Nokia announces $350 million IoT venture fund

Nokia announces $350 million IoT venture fund

Nokia announces $350 million IoT venture fund
Nokia announces $350 million IoT venture fund

The Nokia-backed VC firm, Nokia Growth Partners (NGP), announced a new $350 million (£247 million) fund focused specifically on the Internet of Things (IoT) at Mobile World Congress on Sunday.

Announcing the news at a press briefing in Barcelona yesterday, Nokia CEO Rajeev Suri said: “We are launching a $350 million IoT investment fund through Nokia Growth Partners. Our goal is to help accelerate the broad IoT ecosystem, increase the demand for connectivity and generate returns from investments in compelling opportunities.”

“When it comes to the Internet of Things we have been moving fast testing ideas. New business model. New ways to use connectivity to deliver benefits to people and enterprises of all kinds,” he continued.

“For example, we have worked with KT in Korea on the application of real-time analytics and automated action to increase farming productivity. We have conducted a market trial for connected bus terminals in New Zealand. Trying new business models for smart cities that go beyond advertising and that improve the overall transportation experience.

“We have worked on providing intelligent transportation on the highways of Germany with real-time hazard warnings and other safety information, enabling vehicle to vehicle and other infrastructure communication.”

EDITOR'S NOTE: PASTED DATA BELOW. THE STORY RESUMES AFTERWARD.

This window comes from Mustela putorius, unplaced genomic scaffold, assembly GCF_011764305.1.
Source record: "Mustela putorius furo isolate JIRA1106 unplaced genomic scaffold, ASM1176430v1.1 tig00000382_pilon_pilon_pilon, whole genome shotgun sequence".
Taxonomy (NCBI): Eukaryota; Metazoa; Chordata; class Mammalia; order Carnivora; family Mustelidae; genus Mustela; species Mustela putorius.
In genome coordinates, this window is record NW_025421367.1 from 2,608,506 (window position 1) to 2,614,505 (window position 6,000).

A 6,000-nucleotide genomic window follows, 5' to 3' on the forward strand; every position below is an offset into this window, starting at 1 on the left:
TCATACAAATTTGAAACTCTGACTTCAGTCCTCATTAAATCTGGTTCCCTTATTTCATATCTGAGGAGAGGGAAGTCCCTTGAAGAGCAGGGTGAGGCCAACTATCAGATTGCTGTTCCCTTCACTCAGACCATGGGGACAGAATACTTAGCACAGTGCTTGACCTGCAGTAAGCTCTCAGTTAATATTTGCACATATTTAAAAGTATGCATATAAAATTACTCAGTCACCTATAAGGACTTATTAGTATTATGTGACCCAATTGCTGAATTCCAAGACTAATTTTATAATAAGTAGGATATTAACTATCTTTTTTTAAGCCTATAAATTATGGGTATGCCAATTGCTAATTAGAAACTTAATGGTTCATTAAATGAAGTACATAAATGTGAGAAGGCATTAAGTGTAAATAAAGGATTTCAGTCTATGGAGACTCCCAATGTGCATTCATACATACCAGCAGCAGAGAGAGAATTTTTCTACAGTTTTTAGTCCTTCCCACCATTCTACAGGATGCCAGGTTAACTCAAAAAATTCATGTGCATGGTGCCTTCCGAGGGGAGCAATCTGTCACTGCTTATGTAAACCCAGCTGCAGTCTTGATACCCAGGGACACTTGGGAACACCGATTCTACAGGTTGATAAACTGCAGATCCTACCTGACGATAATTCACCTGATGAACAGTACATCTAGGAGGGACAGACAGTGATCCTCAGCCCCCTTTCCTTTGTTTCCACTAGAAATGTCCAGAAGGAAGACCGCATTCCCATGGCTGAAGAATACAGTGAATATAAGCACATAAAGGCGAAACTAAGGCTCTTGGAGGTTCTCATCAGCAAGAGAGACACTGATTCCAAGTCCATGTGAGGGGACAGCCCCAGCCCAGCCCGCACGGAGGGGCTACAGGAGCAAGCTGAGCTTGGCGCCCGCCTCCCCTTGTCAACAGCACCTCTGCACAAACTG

IoT in healthcare and automotive

NGP added in a statement: “The fund will invest in promising companies primarily around Connected Enterprise, Consumer Solutions, Connected Car and Digital Health, as well as enabling technologies with a focus on capabilities in Big Data and analytics.”

There is no particular regional focus with the funding, although most of the money is expected to be invested in relevant start-ups around the globe.

TechCrunch reports that Suri also talked about 5G being used to accelerate network traffic and Nokia’s network business.

5G “must happen fast because important use cases demand it”, he stressed. He also pointed to a number of examples, saying autonomous driving needs low latency and robustness, with healthcare requiring strong privacy and security.